But….what is the book about? The Mysterious Benedict Society follows 11 year old Reynie Muldoon, who is a gifted boy who excels academically. He is also an orphan. One day his tutor shows him an ad in the paper about a test for special and gifted children, at her insistence he goes to take the test. After passing the tests, her and three other children meet the mastermind behind the tests, Mr. Benedict, and his team. He has chosen them to help find out the mastermind behind The Emergency – everyone feels like peril and doom are around the corner, but no one quite knows why, or how to solve The Emergency. Mr. Benedict has discovered that whoever is behind it is using children to send his subliminal and subtle messages. He has also been able to track the messages back to an island off the coast, Nomansan Island, home L.I.V.E school, and he believes the headmaster is behind it all, so he wants to send the children undercover to the school to discover what is going on and what is the Sender’s plan. After arriving at Nomansan Island, the children start investigating, while also trying to act inconspicuous. Will they be able to complete their mission successfully before being caught?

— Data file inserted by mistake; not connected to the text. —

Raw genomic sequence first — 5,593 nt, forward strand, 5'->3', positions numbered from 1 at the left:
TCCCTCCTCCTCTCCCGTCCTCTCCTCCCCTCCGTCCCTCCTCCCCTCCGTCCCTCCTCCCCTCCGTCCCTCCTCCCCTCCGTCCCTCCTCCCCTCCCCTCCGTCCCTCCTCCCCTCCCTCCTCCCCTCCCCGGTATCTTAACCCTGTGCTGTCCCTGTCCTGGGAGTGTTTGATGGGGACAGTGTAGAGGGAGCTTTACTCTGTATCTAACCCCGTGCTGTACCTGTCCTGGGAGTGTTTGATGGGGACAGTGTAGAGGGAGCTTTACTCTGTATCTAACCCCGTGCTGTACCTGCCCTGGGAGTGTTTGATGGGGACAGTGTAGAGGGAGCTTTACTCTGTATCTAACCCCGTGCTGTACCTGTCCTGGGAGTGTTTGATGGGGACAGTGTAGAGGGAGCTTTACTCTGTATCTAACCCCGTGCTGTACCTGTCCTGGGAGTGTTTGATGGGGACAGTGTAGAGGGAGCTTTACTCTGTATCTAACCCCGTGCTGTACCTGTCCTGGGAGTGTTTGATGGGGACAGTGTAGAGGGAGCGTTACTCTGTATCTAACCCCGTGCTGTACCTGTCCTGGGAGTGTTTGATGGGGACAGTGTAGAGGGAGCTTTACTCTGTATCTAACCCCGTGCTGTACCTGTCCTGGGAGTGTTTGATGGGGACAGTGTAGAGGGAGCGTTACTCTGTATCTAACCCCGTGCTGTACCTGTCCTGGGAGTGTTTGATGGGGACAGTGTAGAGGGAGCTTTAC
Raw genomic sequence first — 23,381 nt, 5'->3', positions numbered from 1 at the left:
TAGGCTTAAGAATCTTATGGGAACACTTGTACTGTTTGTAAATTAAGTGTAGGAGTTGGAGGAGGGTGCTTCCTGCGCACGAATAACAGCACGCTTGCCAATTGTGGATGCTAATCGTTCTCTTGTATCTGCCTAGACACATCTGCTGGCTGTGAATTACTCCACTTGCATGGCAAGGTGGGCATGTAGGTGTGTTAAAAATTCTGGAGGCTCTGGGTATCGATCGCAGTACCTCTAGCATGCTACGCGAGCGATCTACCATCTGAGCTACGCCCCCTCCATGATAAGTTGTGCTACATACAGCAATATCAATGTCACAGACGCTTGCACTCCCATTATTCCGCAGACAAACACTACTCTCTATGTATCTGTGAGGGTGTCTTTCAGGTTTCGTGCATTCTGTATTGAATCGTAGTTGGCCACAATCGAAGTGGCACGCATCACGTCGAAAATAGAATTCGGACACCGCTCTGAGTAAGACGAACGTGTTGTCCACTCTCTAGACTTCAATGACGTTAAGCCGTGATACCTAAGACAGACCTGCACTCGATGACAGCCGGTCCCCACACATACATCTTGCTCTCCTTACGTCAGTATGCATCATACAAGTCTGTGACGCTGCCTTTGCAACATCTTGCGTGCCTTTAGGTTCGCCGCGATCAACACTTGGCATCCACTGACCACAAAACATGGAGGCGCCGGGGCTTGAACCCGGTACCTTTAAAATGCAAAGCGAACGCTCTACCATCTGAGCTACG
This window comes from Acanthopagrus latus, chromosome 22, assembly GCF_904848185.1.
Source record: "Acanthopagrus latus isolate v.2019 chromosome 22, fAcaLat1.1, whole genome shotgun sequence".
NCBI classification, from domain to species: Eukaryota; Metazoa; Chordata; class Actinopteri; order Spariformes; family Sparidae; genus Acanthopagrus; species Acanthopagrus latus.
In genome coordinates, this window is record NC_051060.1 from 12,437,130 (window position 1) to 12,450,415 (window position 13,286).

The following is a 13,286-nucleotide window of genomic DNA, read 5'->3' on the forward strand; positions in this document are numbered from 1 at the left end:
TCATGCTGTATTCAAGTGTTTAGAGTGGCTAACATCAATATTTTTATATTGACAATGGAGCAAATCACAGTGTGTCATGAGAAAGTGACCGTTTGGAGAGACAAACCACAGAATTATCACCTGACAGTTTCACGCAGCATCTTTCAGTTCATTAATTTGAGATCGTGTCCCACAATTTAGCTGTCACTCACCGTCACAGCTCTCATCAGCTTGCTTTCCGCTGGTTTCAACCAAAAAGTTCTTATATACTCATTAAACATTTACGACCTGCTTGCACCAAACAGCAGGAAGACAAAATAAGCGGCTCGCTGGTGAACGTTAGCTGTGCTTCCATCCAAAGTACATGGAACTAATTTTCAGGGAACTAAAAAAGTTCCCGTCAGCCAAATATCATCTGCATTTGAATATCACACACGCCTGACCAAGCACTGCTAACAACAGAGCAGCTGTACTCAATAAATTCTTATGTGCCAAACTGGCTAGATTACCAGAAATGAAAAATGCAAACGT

One of my biggest critiques of the novel is that it is overly long, like it could have easily have been at least 100 pages shorter. I know that there is a lot the author was trying to describe to the reader, but it id feel like overkill at times.

However, I loved the various puzzles that were scattered throughout the books, as well as some of the clever word play too, for example, Nomansan Island.

Another aspect of the novel that I didn’t like was The Emergency, it’s not that it wasn’t an interesting concept, it just hit a little too close to home., and I didn’t like that. When I read something like this, I want the evil plot that’s being solved to have hints of realism but not so realistic. I think because of the things The Emergency consists of is stiff that we as a society are dealing with, and reasoning behind it isn’t like it is in the novel, although the argument could be made that it is, i.e. social media. And again, that’s just me and my preference, and I have no idea if this explanation makes sense.

Overall, I did like the plot, sure it kind of moved slowly, but it gripped me enough to keep reading. I also enjoyed getting to know the characters, except Constance Contraire. I didn’t like her at all, even though she is one of the protagonists, but that might be the point, actually I think that is what the author was going for.

There were a few plot twists in the book that were kind of cliched, i won’t go into them, but one of them was revealed at the end of the trailer for the show. However, I loved how something as innocuous sounding as the Waiting Room is really a sinister torture of sorts. it reminded me a lot of Miss. Truchbull’s CHokey in Matilda by Roald Dahl.